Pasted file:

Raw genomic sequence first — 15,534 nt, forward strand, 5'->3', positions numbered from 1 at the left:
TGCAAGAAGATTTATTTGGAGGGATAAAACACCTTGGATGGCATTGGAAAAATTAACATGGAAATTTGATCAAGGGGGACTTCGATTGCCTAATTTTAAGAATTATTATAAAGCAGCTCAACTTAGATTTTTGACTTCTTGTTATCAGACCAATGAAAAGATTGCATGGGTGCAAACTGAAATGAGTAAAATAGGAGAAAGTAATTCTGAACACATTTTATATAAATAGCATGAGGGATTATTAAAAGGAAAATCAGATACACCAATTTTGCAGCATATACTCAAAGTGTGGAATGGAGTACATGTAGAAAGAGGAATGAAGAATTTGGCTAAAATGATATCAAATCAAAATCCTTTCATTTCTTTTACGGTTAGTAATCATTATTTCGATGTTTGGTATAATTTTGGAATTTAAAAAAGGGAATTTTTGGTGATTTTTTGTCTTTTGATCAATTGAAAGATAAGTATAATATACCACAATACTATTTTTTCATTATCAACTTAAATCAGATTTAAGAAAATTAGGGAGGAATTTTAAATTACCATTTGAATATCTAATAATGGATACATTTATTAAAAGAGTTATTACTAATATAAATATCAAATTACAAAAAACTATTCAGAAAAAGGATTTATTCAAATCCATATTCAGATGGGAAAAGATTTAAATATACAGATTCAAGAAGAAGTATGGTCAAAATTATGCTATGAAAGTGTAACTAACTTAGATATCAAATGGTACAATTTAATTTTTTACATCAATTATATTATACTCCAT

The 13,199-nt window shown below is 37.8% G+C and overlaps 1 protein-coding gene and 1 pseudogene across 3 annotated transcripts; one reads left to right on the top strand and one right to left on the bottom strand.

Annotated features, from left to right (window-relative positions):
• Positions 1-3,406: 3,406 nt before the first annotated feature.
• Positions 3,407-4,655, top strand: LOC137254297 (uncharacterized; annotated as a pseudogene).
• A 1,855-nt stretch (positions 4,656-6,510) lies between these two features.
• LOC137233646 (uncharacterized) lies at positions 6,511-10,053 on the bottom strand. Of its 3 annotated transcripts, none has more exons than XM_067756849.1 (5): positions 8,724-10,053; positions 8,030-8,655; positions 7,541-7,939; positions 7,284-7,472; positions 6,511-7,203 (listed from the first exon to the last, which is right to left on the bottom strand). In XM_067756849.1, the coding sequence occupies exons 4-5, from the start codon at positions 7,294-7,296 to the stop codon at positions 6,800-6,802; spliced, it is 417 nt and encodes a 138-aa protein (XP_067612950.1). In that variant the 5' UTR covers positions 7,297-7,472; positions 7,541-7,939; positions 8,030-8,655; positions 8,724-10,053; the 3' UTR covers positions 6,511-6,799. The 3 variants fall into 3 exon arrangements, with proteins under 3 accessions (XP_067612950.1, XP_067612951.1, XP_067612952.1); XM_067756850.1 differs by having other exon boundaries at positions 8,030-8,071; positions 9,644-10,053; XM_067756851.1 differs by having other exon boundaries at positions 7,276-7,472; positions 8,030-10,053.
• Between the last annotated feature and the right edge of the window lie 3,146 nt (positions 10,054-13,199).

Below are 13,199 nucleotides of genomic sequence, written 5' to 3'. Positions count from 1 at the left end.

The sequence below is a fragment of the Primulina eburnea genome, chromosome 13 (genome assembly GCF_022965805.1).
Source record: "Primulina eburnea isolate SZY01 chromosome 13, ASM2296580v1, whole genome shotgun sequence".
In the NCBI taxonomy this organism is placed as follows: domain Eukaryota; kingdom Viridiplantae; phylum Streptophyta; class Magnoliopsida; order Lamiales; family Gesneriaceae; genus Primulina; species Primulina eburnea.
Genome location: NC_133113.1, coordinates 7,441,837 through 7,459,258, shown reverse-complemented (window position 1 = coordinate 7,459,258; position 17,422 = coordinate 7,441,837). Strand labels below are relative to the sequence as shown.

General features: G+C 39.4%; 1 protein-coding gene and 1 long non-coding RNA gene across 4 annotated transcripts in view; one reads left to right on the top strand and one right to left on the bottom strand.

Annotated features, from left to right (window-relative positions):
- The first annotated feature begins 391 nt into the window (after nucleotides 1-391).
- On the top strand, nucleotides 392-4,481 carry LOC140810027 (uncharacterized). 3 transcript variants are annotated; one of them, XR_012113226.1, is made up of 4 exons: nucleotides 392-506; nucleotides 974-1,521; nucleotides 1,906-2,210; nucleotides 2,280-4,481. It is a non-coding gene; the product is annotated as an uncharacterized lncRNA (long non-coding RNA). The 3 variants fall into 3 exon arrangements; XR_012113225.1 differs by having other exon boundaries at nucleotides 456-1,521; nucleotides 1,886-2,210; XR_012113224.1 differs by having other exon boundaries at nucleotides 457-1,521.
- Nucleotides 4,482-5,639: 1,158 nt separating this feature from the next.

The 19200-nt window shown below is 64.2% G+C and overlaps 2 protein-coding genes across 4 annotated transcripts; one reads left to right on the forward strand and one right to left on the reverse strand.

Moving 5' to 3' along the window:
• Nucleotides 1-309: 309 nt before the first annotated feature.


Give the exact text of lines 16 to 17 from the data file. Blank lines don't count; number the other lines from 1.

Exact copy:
Annotated features, from left to right (window-relative positions):
- The first annotated feature begins 391 nt into the window (after nucleotides 1-391).